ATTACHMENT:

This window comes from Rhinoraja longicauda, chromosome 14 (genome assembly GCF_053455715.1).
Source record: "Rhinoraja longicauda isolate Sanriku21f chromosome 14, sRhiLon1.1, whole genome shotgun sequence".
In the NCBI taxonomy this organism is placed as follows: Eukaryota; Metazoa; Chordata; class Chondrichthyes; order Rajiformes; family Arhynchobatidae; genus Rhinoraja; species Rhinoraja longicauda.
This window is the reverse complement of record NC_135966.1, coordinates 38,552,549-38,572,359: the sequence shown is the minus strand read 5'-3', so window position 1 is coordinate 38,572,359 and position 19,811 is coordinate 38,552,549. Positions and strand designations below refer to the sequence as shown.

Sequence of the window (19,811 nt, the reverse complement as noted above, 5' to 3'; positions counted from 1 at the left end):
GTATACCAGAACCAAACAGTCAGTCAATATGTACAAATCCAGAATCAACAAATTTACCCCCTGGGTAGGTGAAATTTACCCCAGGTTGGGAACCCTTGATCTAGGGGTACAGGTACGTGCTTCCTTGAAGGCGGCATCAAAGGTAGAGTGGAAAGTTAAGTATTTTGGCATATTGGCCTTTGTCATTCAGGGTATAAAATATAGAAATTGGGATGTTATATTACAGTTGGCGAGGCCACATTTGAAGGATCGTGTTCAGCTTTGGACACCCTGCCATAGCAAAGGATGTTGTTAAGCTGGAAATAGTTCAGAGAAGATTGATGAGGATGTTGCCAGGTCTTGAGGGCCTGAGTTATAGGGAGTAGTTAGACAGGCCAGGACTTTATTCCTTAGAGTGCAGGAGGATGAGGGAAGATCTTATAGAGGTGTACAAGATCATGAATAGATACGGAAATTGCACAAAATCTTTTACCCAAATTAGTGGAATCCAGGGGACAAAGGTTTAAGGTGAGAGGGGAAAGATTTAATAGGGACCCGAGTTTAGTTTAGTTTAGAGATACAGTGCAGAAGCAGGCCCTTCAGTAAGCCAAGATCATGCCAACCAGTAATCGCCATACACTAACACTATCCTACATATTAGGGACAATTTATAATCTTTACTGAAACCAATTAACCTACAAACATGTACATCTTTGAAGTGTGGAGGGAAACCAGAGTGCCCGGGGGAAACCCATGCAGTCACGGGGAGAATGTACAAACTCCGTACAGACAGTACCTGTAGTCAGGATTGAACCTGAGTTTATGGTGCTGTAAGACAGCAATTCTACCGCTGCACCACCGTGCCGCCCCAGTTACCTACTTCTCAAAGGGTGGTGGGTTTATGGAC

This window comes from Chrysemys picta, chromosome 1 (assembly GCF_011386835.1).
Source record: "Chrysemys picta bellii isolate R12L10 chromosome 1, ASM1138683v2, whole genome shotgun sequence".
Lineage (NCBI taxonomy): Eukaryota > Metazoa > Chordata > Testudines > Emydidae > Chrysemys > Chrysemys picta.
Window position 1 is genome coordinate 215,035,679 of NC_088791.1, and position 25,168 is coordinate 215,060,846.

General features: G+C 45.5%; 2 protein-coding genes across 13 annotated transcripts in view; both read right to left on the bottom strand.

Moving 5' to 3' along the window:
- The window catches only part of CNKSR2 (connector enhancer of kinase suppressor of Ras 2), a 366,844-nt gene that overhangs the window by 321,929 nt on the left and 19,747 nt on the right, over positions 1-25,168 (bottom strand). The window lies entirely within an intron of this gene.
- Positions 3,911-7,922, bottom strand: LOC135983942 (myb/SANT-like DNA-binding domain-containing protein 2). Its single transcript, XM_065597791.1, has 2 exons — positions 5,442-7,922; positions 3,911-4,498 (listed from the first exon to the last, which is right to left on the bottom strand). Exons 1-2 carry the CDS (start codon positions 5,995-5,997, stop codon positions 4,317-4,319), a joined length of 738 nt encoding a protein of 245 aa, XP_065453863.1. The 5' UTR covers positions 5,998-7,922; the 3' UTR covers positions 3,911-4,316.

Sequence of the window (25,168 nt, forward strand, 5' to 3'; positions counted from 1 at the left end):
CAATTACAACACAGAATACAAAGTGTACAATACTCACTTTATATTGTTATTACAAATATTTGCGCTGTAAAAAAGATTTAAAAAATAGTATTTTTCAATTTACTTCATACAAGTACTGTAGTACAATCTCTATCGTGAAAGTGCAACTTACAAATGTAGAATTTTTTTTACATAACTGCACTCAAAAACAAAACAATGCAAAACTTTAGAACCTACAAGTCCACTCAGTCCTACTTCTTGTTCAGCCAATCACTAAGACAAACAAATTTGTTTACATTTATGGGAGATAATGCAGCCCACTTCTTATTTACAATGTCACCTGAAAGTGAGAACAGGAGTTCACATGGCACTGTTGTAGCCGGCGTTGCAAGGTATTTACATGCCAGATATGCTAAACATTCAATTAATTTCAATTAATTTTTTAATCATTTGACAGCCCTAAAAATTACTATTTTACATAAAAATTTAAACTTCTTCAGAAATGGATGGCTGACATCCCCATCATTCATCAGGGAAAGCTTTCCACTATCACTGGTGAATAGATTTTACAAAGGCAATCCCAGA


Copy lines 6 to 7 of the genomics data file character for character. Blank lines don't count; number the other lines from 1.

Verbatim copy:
GTATACCAGAACCAAACAGTCAGTCAATATGTACAAATCCAGAATCAACAAATTTACCCCCTGGGTAGGTGAAATTTACCCCAGGTTGGGAACCCTTGATCTAGGGGTACAGGTACGTGCTTCCTTGAAGGCGGCATCAAAGGTAGAGTGGAAAGTTAAGTATTTTGGCATATTGGCCTTTGTCATTCAGGGTATAAAATATAGAAATTGGGATGTTATATTACAGTTGGCGAGGCCACATTTGAAGGATCGTGTTCAGCTTTGGACACCCTGCCATAGCAAAGGATGTTGTTAAGCTGGAAATAGTTCAGAGAAGATTGATGAGGATGTTGCCAGGTCTTGAGGGCCTGAGTTATAGGGAGTAGTTAGACAGGCCAGGACTTTATTCCTTAGAGTGCAGGAGGATGAGGGAAGATCTTATAGAGGTGTACAAGATCATGAATAGATACGGAAATTGCACAAAATCTTTTACCCAAATTAGTGGAATCCAGGGGACAAAGGTTTAAGGTGAGAGGGGAAAGATTTAATAGGGACCCGAGTTTAGTTTAGTTTAGAGATACAGTGCAGAAGCAGGCCCTTCAGTAAGCCAAGATCATGCCAACCAGTAATCGCCATACACTAACACTATCCTACATATTAGGGACAATTTATAATCTTTACTGAAACCAATTAACCTACAAACATGTACATCTTTGAAGTGTGGAGGGAAACCAGAGTGCCCGGGGGAAACCCATGCAGTCACGGGGAGAATGTACAAACTCCGTACAGACAGTACCTGTAGTCAGGATTGAACCTGAGTTTATGGTGCTGTAAGACAGCAATTCTACCGCTGCACCACCGTGCCGCCCCAGTTACCTACTTCTCAAAGGGTGGTGGGTTTATGGAC

This window comes from Chrysemys picta, chromosome 1 (assembly GCF_011386835.1).